A stay-at-home 60/40 investor who invested 60% of their funds in a Canadian stock ETF (XIU), 30% in a Canadian bond ETF (XBB), and 10% in a Canadian real return bond ETF (XRB) had a 2016 total return (including reinvested dividend and interest payments) of 13.9% in Canadian dollars, a dramatic improvement from the 3.1% loss generated by the same portfolio in 2015. The Canadian dollar strengthened 2.8% against the US dollar, so the all Canadian 60/40 Portfolio had a 2016 total return of 17.2% in US dollar terms, a substantial recovery from the 19% loss in USD terms in 2015.
The focus of this blog is on generating good returns by taking reasonable risk in easily accessible global (including Canadian) ETFs. To assist in this endeavor, we track various portfolios made up of different combinations of Canadian and global ETFs. This allows us to monitor how the performance of the ETFs and the movement of foreign exchange rates affects the total returns and the volatility of portfolios.
Since we began monitoring these portfolios at the end of 2011, we have found that the Global ETF portfolios have all vastly outperformed a simple stay-at-home portfolio. In 2016, we saw a reversal of this trend.
Global Market ETFs: Performance for 2016
In 2016, with the CAD appreciating almost 3% against USD and 8% against EUR, the best global ETF returns for Canadian investors were in Canadian equities and US small cap equities. The worst returns were in Eurozone bonds and equities and US Treasury bonds. The chart below shows 2016 returns, including reinvested dividends, in CAD terms, for the ETFs tracked in this blog. The returns are shown for the full year (green bars) and for the period following the election of Donald Trump as President in October (blue bars).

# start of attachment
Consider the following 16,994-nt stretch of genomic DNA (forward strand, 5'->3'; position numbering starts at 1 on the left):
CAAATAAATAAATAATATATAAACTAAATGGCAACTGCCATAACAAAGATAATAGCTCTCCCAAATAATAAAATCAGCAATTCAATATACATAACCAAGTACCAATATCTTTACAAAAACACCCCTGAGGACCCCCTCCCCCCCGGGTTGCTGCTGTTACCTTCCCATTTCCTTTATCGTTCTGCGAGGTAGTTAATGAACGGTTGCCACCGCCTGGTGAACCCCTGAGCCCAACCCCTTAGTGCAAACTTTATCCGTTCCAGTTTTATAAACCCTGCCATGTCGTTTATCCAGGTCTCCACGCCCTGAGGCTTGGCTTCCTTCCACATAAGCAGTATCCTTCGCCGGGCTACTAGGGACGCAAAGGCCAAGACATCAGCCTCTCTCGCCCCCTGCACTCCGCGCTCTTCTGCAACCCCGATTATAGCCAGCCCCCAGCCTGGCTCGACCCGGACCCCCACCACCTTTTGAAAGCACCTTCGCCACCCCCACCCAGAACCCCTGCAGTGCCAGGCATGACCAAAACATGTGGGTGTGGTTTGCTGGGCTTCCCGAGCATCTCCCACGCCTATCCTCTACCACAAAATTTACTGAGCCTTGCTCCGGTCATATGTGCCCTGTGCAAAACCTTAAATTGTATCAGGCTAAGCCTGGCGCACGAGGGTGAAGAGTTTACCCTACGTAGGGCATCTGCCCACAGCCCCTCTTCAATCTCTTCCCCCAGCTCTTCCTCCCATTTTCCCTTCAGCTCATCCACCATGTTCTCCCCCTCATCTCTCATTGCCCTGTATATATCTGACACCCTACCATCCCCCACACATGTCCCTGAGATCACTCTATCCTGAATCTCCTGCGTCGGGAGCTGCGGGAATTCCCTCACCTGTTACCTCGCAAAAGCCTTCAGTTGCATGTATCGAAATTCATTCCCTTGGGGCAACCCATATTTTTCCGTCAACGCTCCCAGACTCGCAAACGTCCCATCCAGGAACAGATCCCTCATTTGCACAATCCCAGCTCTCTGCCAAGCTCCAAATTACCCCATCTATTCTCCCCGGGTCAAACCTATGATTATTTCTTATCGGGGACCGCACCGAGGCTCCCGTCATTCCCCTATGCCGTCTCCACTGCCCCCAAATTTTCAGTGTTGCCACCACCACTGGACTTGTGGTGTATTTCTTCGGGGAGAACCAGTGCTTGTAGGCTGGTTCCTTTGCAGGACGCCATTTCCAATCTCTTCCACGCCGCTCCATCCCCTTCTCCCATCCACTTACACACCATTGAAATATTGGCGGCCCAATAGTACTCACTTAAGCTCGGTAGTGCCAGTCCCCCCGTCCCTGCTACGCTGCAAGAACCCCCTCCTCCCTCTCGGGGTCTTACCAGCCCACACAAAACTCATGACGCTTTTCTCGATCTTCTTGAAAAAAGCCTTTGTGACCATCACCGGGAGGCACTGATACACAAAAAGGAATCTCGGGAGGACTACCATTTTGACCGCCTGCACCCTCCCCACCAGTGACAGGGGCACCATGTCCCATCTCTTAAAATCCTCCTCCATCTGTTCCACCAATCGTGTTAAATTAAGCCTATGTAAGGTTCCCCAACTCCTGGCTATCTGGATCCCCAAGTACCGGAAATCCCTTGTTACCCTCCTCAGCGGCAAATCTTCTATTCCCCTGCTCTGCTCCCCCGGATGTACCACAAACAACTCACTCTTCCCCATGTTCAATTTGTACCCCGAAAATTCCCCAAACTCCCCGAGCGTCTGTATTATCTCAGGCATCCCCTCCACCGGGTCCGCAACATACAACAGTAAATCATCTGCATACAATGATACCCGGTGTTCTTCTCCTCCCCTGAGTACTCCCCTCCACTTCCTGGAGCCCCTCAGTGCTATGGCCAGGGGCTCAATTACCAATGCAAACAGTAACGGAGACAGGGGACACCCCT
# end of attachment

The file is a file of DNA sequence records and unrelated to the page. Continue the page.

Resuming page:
Global ETF returns varied widely across the different asset classes in 2016. In CAD terms, 15 of 19 ETFs posted gains, while just 4 posted losses.
The best gains were in the Canadian equity ETF (XIU) which returned a robust 21.2%. The US Small Cap Equity ETF (IWM) was second best, returning 18.2% in CAD terms, followed by the US High Yield Bond ETF (HYG), which returned 10.3% in CAD. Other decent gainers included the S&P500 ETF (SPY), the Emerging Market Equity ETF (EEM), the commodity ETF (GSG), and Emerging Market Bonds, both USD-denominated (EMB) and local currency denominated (EMLC).
The worst performers were the Non-US Government Bond ETF (BWX), the Long-term (10-20yr) US Treasury Bond (TLH), Eurozone Equities (FEZ), and Japanese Equities (EWJ).
Global ETF Portfolio Performance for 2016
In 2016, the global ETF portfolios tracked in this blog posted decent returns in CAD terms when USD currency exposure was left unhedged and stronger returns when USD exposure was hedged. In a November 2014 post we explained why we prefer to leave USD currency exposure unhedged in our ETF portfolios.
A simple Canada only 60% equity/40% Bond Portfolio returned 13.9%, as mentioned at the top of this post. Among the global ETF portfolios that we track, the Global 60% Equity/40% Bond ETF Portfolio (including both Canadian and global equity and bond ETFs) returned 6.0% in CAD terms when USD exposure was left unhedged, but 7.7% if the USD exposure was hedged. A less volatile portfolio for cautious investors, the Global 45/25/30, comprised of 45% global equities, 25% government and corporate bonds and 30% cash, gained 7.4% if unhedged, and 8.8% if USD hedged.